#2651553 - 06/11/12 08:02 PM Re: New Info on A380 Wing [Re: MolaKule]
bepperb Offline


Registered: 01/10/08
Posts: 4657
Loc: Milwaukee, WI
30,000 man hours costs a bit over a million dollars for skilled labor in the US. Let's say each plane costs 2 million to fix all said and done. That's not peanuts but the plane costs 400 million so in relative terms I doubt this is that big of a deal. They'll lose way more on lost orders and delayed delivery than it costs to fix the planes they have.

But my first reaction was certainly... 30,000 hours... how many hours does it take to just make a whole new wing (but the more I thought about it, maybe 10 times that).
_________________________
2004 Highlander 2.4
2011 Toyota Sienna 3.5
Recently Gone:
2006 Accord 2.4l K24A8
1993 Kawi EX 500

Top
#2651675 - 06/11/12 09:58 PM Re: New Info on A380 Wing [Re: MolaKule]
azsynthetic Offline


Registered: 06/01/07
Posts: 1221
Loc: Phoenix AZ
Where do you think Airbus going to find the manpower to do all the fix at different locations? 30,000 hours is an estimate for just the fix. It does not include redesign, EASA and FAA approval, retooling, production line modification, subcontractors lead time for parts, etc. 30,000 hours in the aircraft industries is closer to $3 million. At one time Boeing was lending us their engineers because we could not find people to do the job. I highly doubt Airbus has the spare manpower to do the fix nor the airlines willing to ground the fleet. Eventually I think it will be done at C checks.

Top
#2651968 - 06/12/12 10:10 AM Re: New Info on A380 Wing [Re: MolaKule]
MNgopher Offline


Registered: 09/17/02
Posts: 2942
Loc: Lakeville, MN
Saw some basic math on another forum I visit. Airbus has set aside approximately $250 million to cover the cost of wing repairs, with 71 frames needing the repairs. Breaks down to about $3.5 million per airframe. The full cost of labor (benis, etc... included) is closer to $90 an hour, so if we assume the cost is only labor, you get 38,000 hours per airframe. So figure about $700,000 in parts and $2.7 million per airframe in labor. Airbus has indicated the work can be accomplished in about 60 days per airframe.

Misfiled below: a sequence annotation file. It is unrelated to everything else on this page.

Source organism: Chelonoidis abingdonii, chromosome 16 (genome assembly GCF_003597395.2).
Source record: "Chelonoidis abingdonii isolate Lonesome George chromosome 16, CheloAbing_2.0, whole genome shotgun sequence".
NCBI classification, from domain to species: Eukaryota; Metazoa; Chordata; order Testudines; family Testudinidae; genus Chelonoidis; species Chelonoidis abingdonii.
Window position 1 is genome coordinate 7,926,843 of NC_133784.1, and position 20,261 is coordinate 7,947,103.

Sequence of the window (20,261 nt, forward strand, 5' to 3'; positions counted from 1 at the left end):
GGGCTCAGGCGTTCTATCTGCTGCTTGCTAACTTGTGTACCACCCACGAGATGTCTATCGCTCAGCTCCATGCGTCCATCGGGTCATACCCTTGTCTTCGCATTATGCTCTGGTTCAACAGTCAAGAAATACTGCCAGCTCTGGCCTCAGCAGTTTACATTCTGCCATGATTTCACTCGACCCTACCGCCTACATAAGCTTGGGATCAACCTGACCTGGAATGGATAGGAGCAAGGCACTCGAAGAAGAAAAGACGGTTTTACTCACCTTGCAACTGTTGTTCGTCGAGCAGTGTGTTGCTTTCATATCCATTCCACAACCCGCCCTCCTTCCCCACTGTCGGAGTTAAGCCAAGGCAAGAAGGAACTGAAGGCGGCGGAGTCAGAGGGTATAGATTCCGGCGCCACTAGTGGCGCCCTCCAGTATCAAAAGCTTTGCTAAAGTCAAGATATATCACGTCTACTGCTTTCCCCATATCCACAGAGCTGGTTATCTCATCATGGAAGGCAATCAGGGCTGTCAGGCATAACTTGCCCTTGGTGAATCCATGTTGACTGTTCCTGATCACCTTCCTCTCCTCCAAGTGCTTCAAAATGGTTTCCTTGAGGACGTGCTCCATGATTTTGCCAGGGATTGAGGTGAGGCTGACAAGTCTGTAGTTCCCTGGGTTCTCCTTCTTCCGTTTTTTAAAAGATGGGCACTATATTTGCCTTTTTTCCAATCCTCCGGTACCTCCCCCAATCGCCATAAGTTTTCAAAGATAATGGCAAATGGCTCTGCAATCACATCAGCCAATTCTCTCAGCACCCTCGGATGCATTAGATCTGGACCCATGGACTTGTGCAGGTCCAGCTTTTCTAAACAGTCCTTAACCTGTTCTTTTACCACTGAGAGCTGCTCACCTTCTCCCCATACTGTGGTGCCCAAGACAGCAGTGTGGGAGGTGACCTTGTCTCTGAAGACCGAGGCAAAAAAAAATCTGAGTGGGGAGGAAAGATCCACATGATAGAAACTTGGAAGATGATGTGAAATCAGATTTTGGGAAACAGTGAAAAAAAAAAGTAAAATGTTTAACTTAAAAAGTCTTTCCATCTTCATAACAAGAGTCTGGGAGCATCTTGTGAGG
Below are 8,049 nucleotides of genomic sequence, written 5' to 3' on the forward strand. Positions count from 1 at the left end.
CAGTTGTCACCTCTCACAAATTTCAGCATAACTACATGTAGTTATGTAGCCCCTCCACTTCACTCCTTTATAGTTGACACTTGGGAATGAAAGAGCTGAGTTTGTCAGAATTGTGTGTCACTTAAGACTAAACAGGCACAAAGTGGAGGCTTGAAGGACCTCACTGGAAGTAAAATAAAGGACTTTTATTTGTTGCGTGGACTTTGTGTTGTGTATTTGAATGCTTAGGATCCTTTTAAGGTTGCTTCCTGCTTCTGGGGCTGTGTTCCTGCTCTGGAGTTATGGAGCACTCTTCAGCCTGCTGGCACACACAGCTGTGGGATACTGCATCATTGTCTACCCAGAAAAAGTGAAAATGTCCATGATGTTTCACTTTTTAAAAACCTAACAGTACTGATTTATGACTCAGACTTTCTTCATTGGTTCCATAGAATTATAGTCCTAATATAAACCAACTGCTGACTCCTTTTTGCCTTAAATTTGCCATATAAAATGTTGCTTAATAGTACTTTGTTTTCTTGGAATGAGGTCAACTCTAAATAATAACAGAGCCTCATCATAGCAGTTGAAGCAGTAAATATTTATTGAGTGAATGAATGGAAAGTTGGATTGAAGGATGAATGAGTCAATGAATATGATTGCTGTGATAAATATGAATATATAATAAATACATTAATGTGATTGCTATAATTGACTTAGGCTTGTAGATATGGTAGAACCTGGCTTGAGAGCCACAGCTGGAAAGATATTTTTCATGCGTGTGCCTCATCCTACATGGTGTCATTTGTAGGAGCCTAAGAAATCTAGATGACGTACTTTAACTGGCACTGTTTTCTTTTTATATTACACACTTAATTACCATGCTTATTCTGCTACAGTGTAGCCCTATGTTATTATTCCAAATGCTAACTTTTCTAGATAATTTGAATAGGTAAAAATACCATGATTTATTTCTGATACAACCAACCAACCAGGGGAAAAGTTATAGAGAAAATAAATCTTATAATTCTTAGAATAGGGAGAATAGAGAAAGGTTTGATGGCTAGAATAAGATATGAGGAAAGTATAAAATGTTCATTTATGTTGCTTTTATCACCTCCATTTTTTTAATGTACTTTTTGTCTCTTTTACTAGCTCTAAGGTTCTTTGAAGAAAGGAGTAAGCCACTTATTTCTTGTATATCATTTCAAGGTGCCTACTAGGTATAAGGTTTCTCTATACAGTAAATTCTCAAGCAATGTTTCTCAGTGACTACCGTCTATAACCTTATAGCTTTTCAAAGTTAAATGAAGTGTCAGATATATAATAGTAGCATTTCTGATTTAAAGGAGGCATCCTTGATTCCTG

I agree this will end up being a C-check item. Can't see it going any other way. Only problem is that more detailed monitoring inspections will need to be continued until the fix is done.

Not good for a program that has always had dubious prospects for being a profitable airframe for the manufacturer.

Top
#2651990 - 06/12/12 10:53 AM Re: New Info on A380 Wing [Re: bepperb]
757guy Offline


Registered: 12/30/09
Posts: 199
Loc: MN
Originally Posted By: bepperb
30,000 man hours costs a bit over a million dollars for skilled labor in the US. Let's say each plane costs 2 million to fix all said and done. That's not peanuts but the plane costs 400 million so in relative terms I doubt this is that big of a deal. They'll lose way more on lost orders and delayed delivery than it costs to fix the planes they have.

But my first reaction was certainly... 30,000 hours... how many hours does it take to just make a whole new wing (but the more I thought about it, maybe 10 times that).


A $2M repair that takes an aircraft out of service for three months is very, very expensive. Assuming an average daily aircraft utilization of 13 hours a day X 90 = 1170 revenue hours lost. If that aircraft generates $20,000 per revenue hour (only a guess), that's a loss of over $23,400,000 of revenue per aircraft over the 90 day time period.

Now that's expensive!

757 Guy


Edited by 757guy (06/12/12 10:59 AM)

Top
#2652712 - 06/13/12 12:02 AM Re: New Info on A380 Wing [Re: MolaKule]
azsynthetic Offline


Registered: 06/01/07
Posts: 1221
Loc: Phoenix AZ
The B777 is already over $20,000 per revenue hour and the A380 supposes to best that by 20%.

Top
#2653921 - 06/14/12 08:21 AM Re: New Info on A380 Wing [Re: MolaKule]
azsynthetic Offline


Registered: 06/01/07
Posts: 1221
Loc: Phoenix AZ
Here is Emirates estimates of actual aircraft revenue loss for this year from A380 repairs.

http://www.arabianbusiness.com/a380-grounding-cost-us-30m-month-emirates-exec-461954.html

Top
#2663862 - 06/24/12 07:20 PM Re: New Info on A380 Wing [Re: MolaKule]
Kestas Offline



Registered: 06/04/02
Posts: 10791
Loc: The Motor City
Originally Posted By: MolaKule
There are several causes for the wing-component cracking problem. One is the use of a specific aluminum alloy (7449) and its heat treatment. The alloy saves weight, but it rendered the component more brittle, which caused cracking.

To avoid future problems, Airbus will make changes beyond those immediately needed. For instance, ribs 48 and 49, at the outer end of the wing , will be replaced even though no cracks have been found in them because they are made with 7449 aluminum alloy. The ribs will be replaced with ones made with a more traditional alloy (7010).